BREAKING THE BRONZE CEILING: MARGARET WEISSINGER CASTLEMAN

 

Across the country there is a growing movement to recognize noteworthy women and their historical contributions through public monuments. Unfortunately, less than 7% of the 5,193 monuments in the United States presently recognize women. We are about to change that statistic with the “Breaking the Bronze Ceiling” initiative. Each month TOPS will feature a Kentucky woman who impacted the Women’s Rights Movement. For more information visit breakingthebronzeceiling.com.


Louisville suffragist Margaret Weissinger Castleman was born in 1880 to Isabelle “Belle” Muir and Colonel Henry “Harry” Weissinger. Belle Muir descended from an old Kentucky family; and her father, a brother, and a son were all judges. Margaret was likely named for maternal grandmother Margaret “Sophronia” Rizer and paternal great aunt Margaret Beall Muir. Sophronia had been ill in the early spring of 1885 and was taking medicine by the fire at the family estate of Oaklea in Pewee Valley, Kentucky when her clothing caught fire. She was so badly burned that she passed away the next night. Margaret’s Uncle Sidney received serious burns as he tried to extinguish the flames. In 1905, Oaklea was destroyed by a fire that started in the kitchen flue. According to the Pewee Valley Historical Society, L.H. Gruber & Sons built a new Colonial Revival home on the same spot, having also completed the summer home of Margaret’s father on Undulata Farm in Shelbyville two years prior.

Harry Weissinger was born at home on family property, now site of Louisville’s Frederick Law Olmsted-designed Central Park. He served in the Confederate Army during the Civil War under the command of Major John Breckinridge Castleman and General Basil Duke, and returned to Louisville to become founder and president of the Harry Weissinger Tobacco Company and a founding father of the American Saddlebred Horse Association. Harry and Belle Wessinger had  six children, including Margaret. Oldest sister Blanche was accidentally shot and killed by an aunt at Oaklea at the age of 14, when Margaret was just a baby. Margaret attended Semple Collegiate School (forerunner to Louisville Collegiate) just steps away from the Weissinger family home at 4th & Oak. School founder Patty Blackburn Semple  was also a suffragist and civic leader. Margaret continued her education in New York City, made her debut at the Galt House Hotel at age 20, and was active in local theater throughout her twenties. She began giving speeches related to suffrage as early as 1909.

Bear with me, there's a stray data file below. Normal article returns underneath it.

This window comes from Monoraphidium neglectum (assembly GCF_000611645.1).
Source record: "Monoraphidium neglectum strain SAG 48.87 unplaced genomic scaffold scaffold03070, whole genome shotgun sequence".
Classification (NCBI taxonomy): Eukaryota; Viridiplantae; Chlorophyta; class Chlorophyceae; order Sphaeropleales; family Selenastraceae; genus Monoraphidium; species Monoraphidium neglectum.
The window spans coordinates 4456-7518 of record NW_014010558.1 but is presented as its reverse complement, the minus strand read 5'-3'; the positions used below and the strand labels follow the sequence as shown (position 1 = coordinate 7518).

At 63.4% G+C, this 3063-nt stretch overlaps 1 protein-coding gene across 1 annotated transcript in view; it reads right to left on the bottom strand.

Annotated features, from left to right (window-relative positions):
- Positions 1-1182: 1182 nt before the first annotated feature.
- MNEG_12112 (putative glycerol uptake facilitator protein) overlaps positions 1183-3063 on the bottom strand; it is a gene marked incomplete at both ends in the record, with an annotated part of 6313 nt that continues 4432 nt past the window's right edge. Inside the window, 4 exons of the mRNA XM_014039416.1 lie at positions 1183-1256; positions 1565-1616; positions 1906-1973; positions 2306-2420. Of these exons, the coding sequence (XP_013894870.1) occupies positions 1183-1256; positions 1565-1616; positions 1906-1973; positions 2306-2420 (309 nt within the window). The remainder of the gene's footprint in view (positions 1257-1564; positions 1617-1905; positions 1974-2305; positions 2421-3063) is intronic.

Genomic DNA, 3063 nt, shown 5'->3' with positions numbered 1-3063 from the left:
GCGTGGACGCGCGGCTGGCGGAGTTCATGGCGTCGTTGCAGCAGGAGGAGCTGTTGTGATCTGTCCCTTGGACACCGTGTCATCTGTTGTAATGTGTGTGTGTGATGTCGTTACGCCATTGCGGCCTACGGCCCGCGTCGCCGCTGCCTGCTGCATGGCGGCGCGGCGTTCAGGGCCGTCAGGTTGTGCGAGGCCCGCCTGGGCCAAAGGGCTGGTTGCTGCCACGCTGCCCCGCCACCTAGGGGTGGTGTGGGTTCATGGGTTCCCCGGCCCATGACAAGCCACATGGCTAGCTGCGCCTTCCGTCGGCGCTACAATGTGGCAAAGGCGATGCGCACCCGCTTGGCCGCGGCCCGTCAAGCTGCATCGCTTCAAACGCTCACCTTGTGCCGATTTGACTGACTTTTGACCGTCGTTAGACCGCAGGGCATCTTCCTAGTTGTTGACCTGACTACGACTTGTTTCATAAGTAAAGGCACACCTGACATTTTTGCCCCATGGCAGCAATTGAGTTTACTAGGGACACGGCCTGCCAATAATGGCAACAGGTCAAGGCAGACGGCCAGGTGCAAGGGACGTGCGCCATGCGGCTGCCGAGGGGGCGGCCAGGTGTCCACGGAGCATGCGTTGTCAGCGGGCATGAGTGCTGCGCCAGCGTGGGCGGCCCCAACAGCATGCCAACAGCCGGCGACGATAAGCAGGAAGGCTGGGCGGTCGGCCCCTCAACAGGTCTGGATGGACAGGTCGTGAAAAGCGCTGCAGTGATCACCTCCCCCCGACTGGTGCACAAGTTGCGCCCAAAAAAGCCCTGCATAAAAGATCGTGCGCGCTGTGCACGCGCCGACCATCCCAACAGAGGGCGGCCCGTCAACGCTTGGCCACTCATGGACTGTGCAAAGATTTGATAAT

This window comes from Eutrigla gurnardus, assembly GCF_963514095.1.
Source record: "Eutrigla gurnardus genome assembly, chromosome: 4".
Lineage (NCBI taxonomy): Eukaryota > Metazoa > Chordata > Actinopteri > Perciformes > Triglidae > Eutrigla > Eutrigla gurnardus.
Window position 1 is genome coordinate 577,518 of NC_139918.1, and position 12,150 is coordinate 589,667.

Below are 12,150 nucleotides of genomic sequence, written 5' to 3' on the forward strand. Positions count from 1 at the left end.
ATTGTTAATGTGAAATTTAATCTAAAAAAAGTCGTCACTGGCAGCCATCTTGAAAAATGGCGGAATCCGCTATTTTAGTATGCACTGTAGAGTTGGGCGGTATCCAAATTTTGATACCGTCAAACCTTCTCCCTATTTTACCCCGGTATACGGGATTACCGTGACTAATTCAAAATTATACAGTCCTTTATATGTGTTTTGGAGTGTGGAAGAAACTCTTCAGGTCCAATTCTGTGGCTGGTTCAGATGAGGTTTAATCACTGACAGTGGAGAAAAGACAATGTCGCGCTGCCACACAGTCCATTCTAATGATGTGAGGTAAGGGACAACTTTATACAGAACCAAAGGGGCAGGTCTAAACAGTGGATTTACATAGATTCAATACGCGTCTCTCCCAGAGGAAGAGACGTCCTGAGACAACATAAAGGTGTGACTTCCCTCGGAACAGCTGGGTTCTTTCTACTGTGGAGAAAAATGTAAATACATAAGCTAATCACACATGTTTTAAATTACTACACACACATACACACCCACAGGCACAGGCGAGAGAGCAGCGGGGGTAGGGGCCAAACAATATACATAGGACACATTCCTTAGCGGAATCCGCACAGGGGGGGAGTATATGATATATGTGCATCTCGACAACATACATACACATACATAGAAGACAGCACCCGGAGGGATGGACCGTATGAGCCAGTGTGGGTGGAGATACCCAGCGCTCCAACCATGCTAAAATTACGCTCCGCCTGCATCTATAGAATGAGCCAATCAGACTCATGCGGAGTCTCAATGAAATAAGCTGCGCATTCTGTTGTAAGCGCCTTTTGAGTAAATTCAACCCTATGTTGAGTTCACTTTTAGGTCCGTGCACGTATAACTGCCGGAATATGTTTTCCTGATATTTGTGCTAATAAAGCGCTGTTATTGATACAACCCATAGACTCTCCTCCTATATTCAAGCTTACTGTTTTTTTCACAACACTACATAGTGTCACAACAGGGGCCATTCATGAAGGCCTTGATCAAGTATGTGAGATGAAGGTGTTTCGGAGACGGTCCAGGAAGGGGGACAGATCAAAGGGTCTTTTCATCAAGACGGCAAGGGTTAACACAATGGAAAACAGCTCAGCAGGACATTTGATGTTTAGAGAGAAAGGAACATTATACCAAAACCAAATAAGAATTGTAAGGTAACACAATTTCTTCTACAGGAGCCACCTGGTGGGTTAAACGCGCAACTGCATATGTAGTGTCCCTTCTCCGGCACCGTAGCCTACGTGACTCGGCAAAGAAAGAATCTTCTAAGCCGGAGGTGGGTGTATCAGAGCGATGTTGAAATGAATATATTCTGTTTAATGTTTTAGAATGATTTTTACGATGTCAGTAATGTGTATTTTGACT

On January 21st, 1910, Margaret Wessinger married Samuel Torbitt Castleman, president of Travelers’ Insurance Machine Company and member of the Pendennis Club. Samuel was related to Brigadier General John Breckinridge Castleman who was married to suffragist Alice Barbee, another influence on Margaret. Margaret and Samuel were members of several social and country clubs, had four children, and took ownership of Undulata Farm where they raised cattle and thoroughbred horses.

Between 1917 and 1920, Margaret  was a member of and elected officer in multiple suffrage and Democratic Party organizations at local, state, and national levels. During a September 1921 speech, she made a plea for Louisville women to get out the vote, bemoaning the fact that only 60% of white women had registered to vote in the last election versus 83% of black women. She believed white women like herself should be at least as appreciative of the voting enfranchisement achieved little more than a year before. Margaret died in 1945 at the Weissinger-Gaulbert Apartments and is buried at Cave Hill Cemetery. Undulata Farm is currently for sale with an asking price of $5,500,000. August 18, 2020 will mark the centennial of the ratification of the 19th Amendment.


Posted on 2019-10-01 by BY DAWN ANDERSON COURTESY PHOTO
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